My ability to ask for support, for reliable help when I need it, actually keeps me *genuinely strong* (not “stiff upper-lipping it”) when I am called on to be strong for others. Mostly emotionally. Example: with this moving thing we’re doing? My husband called having a shit-fit on Friday, because U-Haul had fucked up and sent our van 40 minutes away and not ready until the NEXT day (and he without a car of course, because he was planning on driving the U-Haul). On the phone today I talked him down from anger / depression and gave him a plan while he waited for the truck. P.S. this is when on my end of things, down in our new town, the HOUSE WE WERE MOVING INTO was falling through.
I kept this latest information from him because it wouldn’t have helped. I wasn’t feeling the weight of the world or nuthin’ because I’d been asking my parents for help with my kids, I’d been telling my friends what I was up to (and thereby receiving their emotional support, which really matters to me), and taking advantage of favors offered (like letting friends cook for me etc). I was able to be there for Ralph when he really needed it because despite a lot of stress I’d made sure not to stretch myself too thin.
I usually don’t look back on difficult episodes of my life and know I suffered needlessly and alone. I usually suffer the right amount, and with my loved ones fully present in my life. Here are some aspects of this trait that are a bit challenging:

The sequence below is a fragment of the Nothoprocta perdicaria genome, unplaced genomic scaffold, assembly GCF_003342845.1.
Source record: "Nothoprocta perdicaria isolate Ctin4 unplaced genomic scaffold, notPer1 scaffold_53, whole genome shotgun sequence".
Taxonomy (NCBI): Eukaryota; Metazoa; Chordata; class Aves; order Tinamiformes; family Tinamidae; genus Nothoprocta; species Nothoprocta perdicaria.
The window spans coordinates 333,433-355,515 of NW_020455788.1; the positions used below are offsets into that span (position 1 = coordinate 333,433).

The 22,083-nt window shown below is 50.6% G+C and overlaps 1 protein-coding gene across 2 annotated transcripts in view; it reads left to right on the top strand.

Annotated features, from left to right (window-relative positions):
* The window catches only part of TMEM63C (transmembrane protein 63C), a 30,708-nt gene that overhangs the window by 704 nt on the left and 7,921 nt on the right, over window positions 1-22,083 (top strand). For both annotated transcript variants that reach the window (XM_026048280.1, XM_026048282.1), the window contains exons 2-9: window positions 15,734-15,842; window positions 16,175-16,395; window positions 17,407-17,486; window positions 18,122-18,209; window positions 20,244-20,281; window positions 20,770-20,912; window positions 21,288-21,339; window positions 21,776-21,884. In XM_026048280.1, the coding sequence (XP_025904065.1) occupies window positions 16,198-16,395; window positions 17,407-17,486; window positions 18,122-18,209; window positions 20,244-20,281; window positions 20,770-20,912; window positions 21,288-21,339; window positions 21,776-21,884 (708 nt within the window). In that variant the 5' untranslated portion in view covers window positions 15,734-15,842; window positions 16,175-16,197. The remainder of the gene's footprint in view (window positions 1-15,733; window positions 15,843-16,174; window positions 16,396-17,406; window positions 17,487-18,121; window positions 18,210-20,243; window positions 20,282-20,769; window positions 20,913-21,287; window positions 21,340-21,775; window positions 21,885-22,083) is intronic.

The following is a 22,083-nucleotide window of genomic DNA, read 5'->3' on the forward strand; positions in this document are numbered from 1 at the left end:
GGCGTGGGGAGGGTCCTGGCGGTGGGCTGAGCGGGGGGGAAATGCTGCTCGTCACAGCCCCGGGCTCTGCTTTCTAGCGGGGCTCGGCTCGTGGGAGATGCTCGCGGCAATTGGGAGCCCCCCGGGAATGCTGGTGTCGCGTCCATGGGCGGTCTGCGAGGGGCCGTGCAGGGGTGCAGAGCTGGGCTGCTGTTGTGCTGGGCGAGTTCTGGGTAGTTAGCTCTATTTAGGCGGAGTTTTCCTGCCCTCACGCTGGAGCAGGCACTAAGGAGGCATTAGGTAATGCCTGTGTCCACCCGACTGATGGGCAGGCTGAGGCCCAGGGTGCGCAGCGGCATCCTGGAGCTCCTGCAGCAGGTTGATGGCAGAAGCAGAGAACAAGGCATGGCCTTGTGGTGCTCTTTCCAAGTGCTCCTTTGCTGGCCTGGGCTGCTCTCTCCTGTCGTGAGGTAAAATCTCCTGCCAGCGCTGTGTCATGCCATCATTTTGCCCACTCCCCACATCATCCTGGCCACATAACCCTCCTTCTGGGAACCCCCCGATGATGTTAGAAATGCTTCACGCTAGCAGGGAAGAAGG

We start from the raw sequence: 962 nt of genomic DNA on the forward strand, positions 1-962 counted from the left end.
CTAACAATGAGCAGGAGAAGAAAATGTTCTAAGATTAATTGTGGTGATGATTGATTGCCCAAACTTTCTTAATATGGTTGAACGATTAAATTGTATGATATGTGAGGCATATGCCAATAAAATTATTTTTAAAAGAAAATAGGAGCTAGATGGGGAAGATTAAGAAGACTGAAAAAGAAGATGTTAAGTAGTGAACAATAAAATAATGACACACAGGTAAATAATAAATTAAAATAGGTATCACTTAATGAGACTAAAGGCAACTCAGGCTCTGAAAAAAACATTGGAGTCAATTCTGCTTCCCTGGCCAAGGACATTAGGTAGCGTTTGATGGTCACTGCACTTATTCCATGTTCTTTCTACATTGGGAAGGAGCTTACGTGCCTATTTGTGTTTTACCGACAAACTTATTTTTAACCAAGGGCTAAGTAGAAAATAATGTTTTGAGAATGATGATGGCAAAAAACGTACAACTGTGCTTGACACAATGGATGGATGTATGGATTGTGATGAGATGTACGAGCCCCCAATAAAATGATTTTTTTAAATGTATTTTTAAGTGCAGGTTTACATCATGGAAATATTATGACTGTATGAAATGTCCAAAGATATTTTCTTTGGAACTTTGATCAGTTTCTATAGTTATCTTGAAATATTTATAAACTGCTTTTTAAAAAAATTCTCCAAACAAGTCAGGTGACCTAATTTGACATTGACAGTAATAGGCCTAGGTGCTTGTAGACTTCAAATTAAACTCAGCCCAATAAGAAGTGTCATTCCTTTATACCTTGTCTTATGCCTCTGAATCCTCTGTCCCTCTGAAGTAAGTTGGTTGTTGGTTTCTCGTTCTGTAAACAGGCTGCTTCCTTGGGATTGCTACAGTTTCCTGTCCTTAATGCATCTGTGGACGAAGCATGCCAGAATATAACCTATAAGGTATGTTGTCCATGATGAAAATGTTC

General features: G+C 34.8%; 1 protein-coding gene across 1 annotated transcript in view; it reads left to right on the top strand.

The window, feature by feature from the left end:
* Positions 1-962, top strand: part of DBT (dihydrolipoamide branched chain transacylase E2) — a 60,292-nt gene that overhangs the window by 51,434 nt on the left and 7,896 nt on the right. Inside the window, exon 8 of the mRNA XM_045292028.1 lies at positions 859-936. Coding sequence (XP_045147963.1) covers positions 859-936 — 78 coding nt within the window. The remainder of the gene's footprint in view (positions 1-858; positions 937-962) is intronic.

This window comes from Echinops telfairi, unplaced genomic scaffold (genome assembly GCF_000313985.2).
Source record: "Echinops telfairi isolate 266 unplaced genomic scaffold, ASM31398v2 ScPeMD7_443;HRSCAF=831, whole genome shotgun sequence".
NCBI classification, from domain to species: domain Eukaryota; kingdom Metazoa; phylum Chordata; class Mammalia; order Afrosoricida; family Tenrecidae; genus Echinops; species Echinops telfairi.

1. Asking for what you want means people will sometimes say “no”. Far, far worse than this is the ones who say “yes” but really mean “no” (my latest blog entry contains a good example). This is painful, hurtful, assy and lame. You are vulnerable when you ask, and that’s all there is to it.
2. Leaning on others means you have to sometimes make a judgment call, and later realize you were being lazy or spoiled. Oh fucking well. All you can do in this case is apologize to the one you asked a favor of, or whatever, and try to learn from your lapse.
I am really trying to think of other “cons” to this character trait, but honestly? It’s a good thing.